"Europe should not simply expect the United States to shoulder that burden alone," Obama said on Friday in Strasbourg, referring to Afghanistan.

"This is a joint problem that requires a joint effort," he said.

Obama also warned European leaders and students at a meeting that, for geographical reasons, Europe faced a bigger threat than the US from al-Qaeda.

No troop promises

Both Angela Merkel, the German chancellor, and Nicolas Sarkozy, the French president, met Obama before the summit got under way.

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But despite warm support, they gave no indication that they will send more soldiers to Afghanistan, where more than 70,000 troops are already stationed.

Speaking at a news conference with Obama on Friday, Sarkozy gave his support to "the new American strategy in Afghanistan" but added there would be "no strengthening of French troops" in the country.

He said France, which has just been admitted back into Nato's military command structure after a 43-year absence, was ready to do more in the field of police training and economic aid.

Rob Reynolds, Al Jazeera's correspondent reporting from Strasbourg, said the US was seeking to play down Nato members' reluctance to contribute more troops.
 
"The US is [now saying it is] looking for civilian trainers for the security and police forces in Afghanistan [and] experts in areas of infrastructure and economy," he said.

"Having been told in no uncertain terms by most Nato countries that they are not going to get extra troops, [the US is saying] they are not looking for them."

French alleigance

Despite Sarkozy's unwillingness to commit more troops, Obama said he was "grateful" for Washington's relationship with France.

"France has already been a stalwart ally when it comes to Afghanistan," he said.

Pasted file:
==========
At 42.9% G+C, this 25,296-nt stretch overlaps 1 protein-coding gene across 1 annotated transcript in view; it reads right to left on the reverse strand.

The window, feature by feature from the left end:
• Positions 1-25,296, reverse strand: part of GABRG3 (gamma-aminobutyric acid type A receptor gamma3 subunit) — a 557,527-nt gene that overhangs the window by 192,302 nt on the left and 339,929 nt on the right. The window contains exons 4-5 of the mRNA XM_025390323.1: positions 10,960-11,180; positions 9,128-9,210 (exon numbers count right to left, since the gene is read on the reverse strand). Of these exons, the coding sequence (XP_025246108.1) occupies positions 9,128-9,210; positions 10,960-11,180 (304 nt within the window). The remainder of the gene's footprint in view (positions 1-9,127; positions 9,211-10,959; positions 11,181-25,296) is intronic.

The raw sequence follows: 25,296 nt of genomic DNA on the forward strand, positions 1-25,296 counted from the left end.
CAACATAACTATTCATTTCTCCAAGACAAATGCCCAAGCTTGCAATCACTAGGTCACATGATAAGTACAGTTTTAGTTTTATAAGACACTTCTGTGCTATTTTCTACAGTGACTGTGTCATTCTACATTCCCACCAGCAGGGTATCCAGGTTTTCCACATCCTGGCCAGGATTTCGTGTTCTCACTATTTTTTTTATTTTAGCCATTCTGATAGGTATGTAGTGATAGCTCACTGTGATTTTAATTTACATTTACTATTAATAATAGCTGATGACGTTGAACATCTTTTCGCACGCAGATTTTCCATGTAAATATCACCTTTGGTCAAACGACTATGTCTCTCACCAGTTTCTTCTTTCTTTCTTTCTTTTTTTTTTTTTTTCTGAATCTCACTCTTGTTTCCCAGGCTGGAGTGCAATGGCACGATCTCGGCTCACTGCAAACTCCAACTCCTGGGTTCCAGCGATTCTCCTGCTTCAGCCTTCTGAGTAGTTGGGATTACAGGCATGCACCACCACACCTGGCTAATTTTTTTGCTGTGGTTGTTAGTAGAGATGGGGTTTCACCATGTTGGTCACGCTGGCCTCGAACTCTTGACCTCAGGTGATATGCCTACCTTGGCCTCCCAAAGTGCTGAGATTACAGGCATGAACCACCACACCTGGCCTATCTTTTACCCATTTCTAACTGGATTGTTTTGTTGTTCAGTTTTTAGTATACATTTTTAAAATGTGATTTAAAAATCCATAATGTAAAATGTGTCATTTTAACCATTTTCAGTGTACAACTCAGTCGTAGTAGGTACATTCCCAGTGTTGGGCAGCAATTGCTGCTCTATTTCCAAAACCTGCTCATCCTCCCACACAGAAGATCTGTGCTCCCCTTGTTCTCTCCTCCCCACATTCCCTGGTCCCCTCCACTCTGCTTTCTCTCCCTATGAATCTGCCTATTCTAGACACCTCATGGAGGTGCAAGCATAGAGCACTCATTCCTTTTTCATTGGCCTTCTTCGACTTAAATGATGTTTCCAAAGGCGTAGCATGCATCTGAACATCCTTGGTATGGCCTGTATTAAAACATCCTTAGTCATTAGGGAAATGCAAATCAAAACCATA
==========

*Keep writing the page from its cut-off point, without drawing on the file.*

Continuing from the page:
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Hillary Mann Leverett, a former diplomat and Afghanistan director at the US National Security Council, told Al Jazeera that European leaders are unlikely to pledge troops to Afghanistan for a policy they are unsure about.

"[European nations] are happy to put money up for something they can claim credit for, for example, to train police... but to train the Afghan military, you don't get credit for that."

"Obama needs to dial back expectations that the Europeans and Nato is the answer for Afghanistan. He should look more to regional players."  

In another move, Sarkozy said he will accept one Guantanamo Bay detainee, an Algerian, to be settled in France.

The acceptance of the detainee marks a possible breakthrough in Obama's attempt to close the prison camp and resettle dozens of prisoners in foreign lands.

Share Afghanistan burden

Merkel, the summit's co-host, also stressed Germany's commitment to shouldering its share of the burden in Afghanistan after talks with Obama in Baden Baden in Germany, but she also refused to send more troops to Afghanistan.

"We have a great responsibility here. We want to carry our share of the responsibility - militarily, in the area of civil reconstruction and in police training," Merkel said.

"[The Obama administration's approach to Afghanistan] complements fully what Germany has in mind, a comprehensive approach,'' she said.

Britain said it would consider dispatching extra forces to help out during Afghanistan's presidential election, which is scheduled for August.

Hillary Clinton, the US secretary of state, said on Friday that Obama will not push Nato members on the numbers of troops they can deploy, saying: "The Nato summit is not a pledging conference."

Obama has already pledged to send 21,000 more troops to the country, and is considering sending 10,000 more.